Carnation Milk at Maysville
Tobacco has long been “king” in Mason County, but gradually, over the lat two decades, his loyal subjects have been paying increasing homage to their new queen – the dairy cow.
Perhaps the big white carnation milk plant in Maysville is now taken for granted by many local citizens as just a familiar landmark, but, to those who were concerned many years ago with the dangers of the county’s one-crop economy, it means far more.
When thought is given to the fact that a total of $7,000,000 was paid out by this carnation plant in 1949 through milk and labor payrolls in Mason and surrounding counties, the true worth of the operation to this Ohio River town is understandable.
In 1928 when tobacco crops were lean and added income was needed, the Carnation Company was surveying various possible new locations as sources of milk supply to meet the expanding world-wide market demand for Carnation Milk.
Maysville’s public spirited citizens, realizing that the area had great possibilities for dairying, determined to wage a strong campaign to secure this new industry for their town and farm area. Detailed surveys had to be made to prove to Carnation that not only was Maysville a good location for the plant, but the surrounding fertile farms were ideal for economical grass-land dairying and were operated by progressive farmers who could successfully handle cows as a side line.
When the survey was complete, the results were so promising that Carnation wasted no time in setting up operations in Maysville.
Since the plant first opened in 1928, the personnel has increased five-fold, with a present peak employment of more than 350 men and women of Maysville alone. Many of these locally trained employees are now “experts” with records of 20 or more years’ service.
Adding to the volume of local milk produced at Maysville, branch plants were gradually established in outlying locations. Milk received and partially processed at branch operations is transported to Maysville in insulated steel tanks for canning. Among cities in which Carnation branch stations are maintained are: Hillsboro, Ohio, Mt. Sterling, Campbellsville, Glasgow, and Danville.
The Maysville condensery is today a model of sanitation and mechanical efficiency where an average of 20 tons of fresh milk per hour speed through the glistening stainless steel equipment, en route to the finished cans of concentrated, sterilized Carnation Milk, which fill many freight cars each day on the Chesapeake and Ohio Railroad.
Connected with the condensery is one of Carnations eight can factories, where tinplate is fabricated into the millions of cans required to carry Carnation Milk from Mason County farms safely on its journey to the consumer.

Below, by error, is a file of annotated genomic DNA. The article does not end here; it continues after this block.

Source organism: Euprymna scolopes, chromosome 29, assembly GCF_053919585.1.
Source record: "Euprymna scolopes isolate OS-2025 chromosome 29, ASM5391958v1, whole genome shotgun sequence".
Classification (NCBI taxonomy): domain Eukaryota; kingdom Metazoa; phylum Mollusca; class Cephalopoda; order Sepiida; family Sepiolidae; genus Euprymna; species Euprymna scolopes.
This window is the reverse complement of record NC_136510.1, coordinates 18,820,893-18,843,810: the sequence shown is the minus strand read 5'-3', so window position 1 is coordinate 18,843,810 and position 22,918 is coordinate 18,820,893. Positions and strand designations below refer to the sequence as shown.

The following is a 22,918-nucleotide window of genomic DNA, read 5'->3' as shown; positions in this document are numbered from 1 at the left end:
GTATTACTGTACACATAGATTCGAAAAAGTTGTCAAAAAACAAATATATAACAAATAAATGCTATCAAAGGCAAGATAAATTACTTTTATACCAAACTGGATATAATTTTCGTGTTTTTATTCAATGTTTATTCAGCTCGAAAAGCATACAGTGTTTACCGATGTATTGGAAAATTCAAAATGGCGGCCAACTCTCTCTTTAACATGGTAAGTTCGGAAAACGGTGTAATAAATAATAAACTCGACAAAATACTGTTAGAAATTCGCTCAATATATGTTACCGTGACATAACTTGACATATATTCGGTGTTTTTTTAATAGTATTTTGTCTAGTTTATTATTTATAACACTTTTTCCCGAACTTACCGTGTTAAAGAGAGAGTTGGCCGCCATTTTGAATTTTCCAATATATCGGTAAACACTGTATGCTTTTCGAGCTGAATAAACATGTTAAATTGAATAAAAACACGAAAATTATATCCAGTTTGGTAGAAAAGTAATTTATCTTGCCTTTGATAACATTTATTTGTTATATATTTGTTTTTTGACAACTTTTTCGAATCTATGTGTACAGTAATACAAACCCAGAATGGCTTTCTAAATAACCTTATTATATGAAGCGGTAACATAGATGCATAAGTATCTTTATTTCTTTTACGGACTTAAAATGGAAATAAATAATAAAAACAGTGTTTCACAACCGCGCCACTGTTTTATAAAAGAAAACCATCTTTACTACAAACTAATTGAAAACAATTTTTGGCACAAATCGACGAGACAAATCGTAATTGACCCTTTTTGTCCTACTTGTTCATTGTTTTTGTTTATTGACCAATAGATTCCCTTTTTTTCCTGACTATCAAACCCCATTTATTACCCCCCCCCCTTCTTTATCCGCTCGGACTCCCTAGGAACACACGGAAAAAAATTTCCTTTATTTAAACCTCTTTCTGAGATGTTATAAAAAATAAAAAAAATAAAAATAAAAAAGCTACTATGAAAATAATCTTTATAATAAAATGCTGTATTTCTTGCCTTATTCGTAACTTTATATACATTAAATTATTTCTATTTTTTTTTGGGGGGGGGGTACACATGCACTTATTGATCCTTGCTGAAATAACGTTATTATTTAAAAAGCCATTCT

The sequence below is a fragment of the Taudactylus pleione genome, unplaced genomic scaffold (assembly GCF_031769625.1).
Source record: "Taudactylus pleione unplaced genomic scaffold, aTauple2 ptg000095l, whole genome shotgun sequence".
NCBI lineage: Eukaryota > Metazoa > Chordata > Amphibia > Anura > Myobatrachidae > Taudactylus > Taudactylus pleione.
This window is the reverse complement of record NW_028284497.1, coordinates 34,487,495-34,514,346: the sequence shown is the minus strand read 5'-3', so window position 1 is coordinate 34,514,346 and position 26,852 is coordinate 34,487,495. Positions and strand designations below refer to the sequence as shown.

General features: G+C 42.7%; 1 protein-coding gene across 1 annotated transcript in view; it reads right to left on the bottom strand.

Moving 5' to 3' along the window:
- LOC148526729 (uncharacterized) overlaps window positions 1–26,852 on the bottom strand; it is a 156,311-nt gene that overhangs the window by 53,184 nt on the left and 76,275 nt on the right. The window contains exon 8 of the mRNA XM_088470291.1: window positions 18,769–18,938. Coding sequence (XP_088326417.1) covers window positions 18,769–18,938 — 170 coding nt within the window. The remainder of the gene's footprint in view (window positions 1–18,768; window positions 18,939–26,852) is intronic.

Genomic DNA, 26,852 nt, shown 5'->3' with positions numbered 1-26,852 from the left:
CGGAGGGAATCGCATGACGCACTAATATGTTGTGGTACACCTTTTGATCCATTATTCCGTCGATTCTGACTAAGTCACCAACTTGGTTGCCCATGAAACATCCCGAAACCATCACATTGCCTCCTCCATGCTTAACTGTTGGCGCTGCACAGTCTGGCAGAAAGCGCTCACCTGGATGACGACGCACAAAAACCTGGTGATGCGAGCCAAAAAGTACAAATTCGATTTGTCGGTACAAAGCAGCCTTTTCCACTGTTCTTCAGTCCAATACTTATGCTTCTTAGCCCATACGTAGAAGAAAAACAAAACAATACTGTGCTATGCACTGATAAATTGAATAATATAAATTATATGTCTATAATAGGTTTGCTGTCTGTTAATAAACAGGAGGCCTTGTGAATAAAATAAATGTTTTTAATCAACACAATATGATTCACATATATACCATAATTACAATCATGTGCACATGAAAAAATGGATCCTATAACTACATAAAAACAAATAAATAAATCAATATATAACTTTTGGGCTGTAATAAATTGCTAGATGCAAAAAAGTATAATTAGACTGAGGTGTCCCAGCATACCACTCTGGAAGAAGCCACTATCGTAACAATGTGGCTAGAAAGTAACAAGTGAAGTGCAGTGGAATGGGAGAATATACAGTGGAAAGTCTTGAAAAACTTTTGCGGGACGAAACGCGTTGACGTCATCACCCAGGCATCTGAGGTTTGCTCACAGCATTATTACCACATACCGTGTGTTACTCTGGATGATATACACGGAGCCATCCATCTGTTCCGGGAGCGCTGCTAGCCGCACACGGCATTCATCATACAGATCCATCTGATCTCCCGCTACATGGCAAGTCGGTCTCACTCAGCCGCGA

One of the persons responsible for the growth of Carnation’s Maysville evaporated milk plant during the early years, according to a recent tribute which appeared in The Maysville Daily Independent, was Floyd Wiedrich. He was in the farm service branch of the business and had the important job of developing milk supplies. This was accomplished by working with farmers in the area, assisting them in learning how to handle cows and to produce good milk. Through the use of progressive practices, such as improved breeding, efficient grain feeding, improved pastures, and good sanitation, farmers found milk production to be profitable and a source of income every day of the year. Today, the same as in the past, Carnation fieldmen work tirelessly with dairy farmers in the Maysville area, helping them in every way possible to maintain and improve their herds, diary facilities, and efficiency of production.
The local superintendent is J. Nelson Hardy, and the district superintendent of this and other southern plants is Frank Little, who has long made his home in Maysville.
Because of the sound dairying program offered by Carnation and the cooperation of the people of Maysville and neighboring counties, the Maysville plant has become a prime factor in the economic development of the area. This fine community spirit has helped dairying to increase the over-all prosperity of Mason County, which now ranks fifth in income among Kentucky’s 120 counties.
From the December, 1950 issue of Kentucky Business.